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Arnulf Rainer (Austrian, 1929- )

Arnulf Rainer's work involves an intense confrontation with the psyche, a trait that characterizes Austrian Expressionism. He paints and draws over his self-portraits, exploring the characteristics of human expression and often assuming the political role of the trickster. During WWII, Rainer's masochistic images of cuts and lacerations were vehicles for exploring the Nazi carnage. He experimented with automatic painting during the 1950s, obscuring his pictures with dark colors and without conscious direction. "Art Brut," the paintings of the mentally ill, provided insights into his work, as the search for self became his artistic motivation. His work synthesizes reality-based photographs with the uninhibited energy of painting.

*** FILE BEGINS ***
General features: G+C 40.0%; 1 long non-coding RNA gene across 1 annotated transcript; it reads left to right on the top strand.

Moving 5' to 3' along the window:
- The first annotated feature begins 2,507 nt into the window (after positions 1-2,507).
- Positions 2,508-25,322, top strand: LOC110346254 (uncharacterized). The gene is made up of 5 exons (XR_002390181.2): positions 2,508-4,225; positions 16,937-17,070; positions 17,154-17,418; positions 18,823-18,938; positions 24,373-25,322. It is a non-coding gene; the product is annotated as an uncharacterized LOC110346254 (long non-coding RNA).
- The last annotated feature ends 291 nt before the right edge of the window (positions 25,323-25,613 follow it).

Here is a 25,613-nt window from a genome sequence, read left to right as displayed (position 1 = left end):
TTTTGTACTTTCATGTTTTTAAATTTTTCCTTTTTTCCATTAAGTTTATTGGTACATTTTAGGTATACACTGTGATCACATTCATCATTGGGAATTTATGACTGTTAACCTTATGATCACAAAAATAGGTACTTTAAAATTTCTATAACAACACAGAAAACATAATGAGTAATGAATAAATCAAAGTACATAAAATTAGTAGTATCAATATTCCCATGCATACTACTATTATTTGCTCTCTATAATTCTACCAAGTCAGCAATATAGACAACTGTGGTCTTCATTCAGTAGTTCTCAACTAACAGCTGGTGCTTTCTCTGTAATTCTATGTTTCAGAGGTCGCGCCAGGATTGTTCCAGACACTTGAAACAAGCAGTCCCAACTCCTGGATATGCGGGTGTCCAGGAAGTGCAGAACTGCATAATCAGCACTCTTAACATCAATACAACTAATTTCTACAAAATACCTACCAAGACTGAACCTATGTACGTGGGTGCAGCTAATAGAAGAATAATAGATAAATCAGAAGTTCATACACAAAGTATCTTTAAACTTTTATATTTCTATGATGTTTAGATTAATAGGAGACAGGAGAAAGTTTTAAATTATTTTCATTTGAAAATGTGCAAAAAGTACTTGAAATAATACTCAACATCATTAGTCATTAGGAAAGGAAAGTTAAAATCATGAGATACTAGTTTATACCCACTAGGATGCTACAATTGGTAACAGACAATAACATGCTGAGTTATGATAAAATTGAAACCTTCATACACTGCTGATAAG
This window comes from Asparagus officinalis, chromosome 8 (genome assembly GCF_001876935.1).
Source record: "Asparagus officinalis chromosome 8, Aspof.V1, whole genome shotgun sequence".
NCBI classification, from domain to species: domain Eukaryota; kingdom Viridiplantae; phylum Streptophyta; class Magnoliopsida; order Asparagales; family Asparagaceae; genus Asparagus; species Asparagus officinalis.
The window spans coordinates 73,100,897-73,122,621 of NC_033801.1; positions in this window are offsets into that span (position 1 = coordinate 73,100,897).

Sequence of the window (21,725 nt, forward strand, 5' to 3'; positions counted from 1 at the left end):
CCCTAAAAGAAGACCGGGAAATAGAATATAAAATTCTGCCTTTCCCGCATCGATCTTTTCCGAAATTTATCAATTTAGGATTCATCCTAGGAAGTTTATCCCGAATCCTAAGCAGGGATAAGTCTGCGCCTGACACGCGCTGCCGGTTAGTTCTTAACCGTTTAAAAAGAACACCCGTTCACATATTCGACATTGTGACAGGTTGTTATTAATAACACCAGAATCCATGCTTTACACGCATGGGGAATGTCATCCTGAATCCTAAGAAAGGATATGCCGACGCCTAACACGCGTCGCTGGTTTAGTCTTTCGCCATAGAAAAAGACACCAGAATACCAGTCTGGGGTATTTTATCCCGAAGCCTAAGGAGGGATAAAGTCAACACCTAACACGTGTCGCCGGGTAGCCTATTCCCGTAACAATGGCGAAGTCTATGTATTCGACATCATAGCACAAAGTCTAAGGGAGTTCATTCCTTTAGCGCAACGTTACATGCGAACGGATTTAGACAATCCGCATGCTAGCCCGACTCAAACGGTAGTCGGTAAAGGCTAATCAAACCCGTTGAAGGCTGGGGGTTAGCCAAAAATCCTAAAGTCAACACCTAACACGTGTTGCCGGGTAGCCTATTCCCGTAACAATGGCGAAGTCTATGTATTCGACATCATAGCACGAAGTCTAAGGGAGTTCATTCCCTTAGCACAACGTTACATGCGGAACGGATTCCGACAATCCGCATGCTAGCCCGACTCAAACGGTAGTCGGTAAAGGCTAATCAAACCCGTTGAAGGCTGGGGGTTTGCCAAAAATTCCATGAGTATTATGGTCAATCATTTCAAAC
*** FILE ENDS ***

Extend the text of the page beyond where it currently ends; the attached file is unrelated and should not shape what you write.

- Patricia Schaefer

Selected Bibliography
Brown, Gordon. "Arnulf Rainer, Dieter Roth," New York: Arts Magazine (September 1975).

Coke, Van Deren, and Du Pont, Diana C. Photography, a Facet of Modernism. New York: Hudson Hills Press, 1986.

Kuspit, Donald. "Arnulf Rainer: Self-Exposures." Art In America (April 1987): 171-179.


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